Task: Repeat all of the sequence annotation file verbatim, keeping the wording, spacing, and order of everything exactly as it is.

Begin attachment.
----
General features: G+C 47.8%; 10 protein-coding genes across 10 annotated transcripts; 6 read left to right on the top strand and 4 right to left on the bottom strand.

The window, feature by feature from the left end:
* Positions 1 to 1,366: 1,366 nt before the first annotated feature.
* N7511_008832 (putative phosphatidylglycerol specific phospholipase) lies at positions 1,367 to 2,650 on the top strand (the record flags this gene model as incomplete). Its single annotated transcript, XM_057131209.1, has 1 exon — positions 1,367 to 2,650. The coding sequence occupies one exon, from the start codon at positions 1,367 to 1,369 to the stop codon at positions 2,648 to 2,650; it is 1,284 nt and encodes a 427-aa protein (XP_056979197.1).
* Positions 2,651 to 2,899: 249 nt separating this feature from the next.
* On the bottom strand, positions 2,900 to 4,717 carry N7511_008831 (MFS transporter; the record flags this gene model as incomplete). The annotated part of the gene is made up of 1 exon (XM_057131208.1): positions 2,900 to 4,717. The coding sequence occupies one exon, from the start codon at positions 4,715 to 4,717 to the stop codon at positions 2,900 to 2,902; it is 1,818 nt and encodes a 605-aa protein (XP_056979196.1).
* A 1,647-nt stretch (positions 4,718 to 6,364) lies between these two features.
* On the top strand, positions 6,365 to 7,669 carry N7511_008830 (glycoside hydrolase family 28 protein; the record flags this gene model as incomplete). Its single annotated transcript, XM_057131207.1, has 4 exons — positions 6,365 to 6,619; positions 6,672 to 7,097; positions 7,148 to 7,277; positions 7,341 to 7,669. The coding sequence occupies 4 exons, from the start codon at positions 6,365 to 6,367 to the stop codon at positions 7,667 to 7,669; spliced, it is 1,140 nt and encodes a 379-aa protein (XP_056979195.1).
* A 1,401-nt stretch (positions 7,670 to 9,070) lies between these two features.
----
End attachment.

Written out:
General features: G+C 47.8%; 10 protein-coding genes across 10 annotated transcripts; 6 read left to right on the top strand and 4 right to left on the bottom strand.

The window, feature by feature from the left end:
* Positions 1 to 1,366: 1,366 nt before the first annotated feature.
* N7511_008832 (putative phosphatidylglycerol specific phospholipase) lies at positions 1,367 to 2,650 on the top strand (the record flags this gene model as incomplete). Its single annotated transcript, XM_057131209.1, has 1 exon — positions 1,367 to 2,650. The coding sequence occupies one exon, from the start codon at positions 1,367 to 1,369 to the stop codon at positions 2,648 to 2,650; it is 1,284 nt and encodes a 427-aa protein (XP_056979197.1).
* Positions 2,651 to 2,899: 249 nt separating this feature from the next.
* On the bottom strand, positions 2,900 to 4,717 carry N7511_008831 (MFS transporter; the record flags this gene model as incomplete). The annotated part of the gene is made up of 1 exon (XM_057131208.1): positions 2,900 to 4,717. The coding sequence occupies one exon, from the start codon at positions 4,715 to 4,717 to the stop codon at positions 2,900 to 2,902; it is 1,818 nt and encodes a 605-aa protein (XP_056979196.1).
* A 1,647-nt stretch (positions 4,718 to 6,364) lies between these two features.
* On the top strand, positions 6,365 to 7,669 carry N7511_008830 (glycoside hydrolase family 28 protein; the record flags this gene model as incomplete). Its single annotated transcript, XM_057131207.1, has 4 exons — positions 6,365 to 6,619; positions 6,672 to 7,097; positions 7,148 to 7,277; positions 7,341 to 7,669. The coding sequence occupies 4 exons, from the start codon at positions 6,365 to 6,367 to the stop codon at positions 7,667 to 7,669; spliced, it is 1,140 nt and encodes a 379-aa protein (XP_056979195.1).
* A 1,401-nt stretch (positions 7,670 to 9,070) lies between these two features.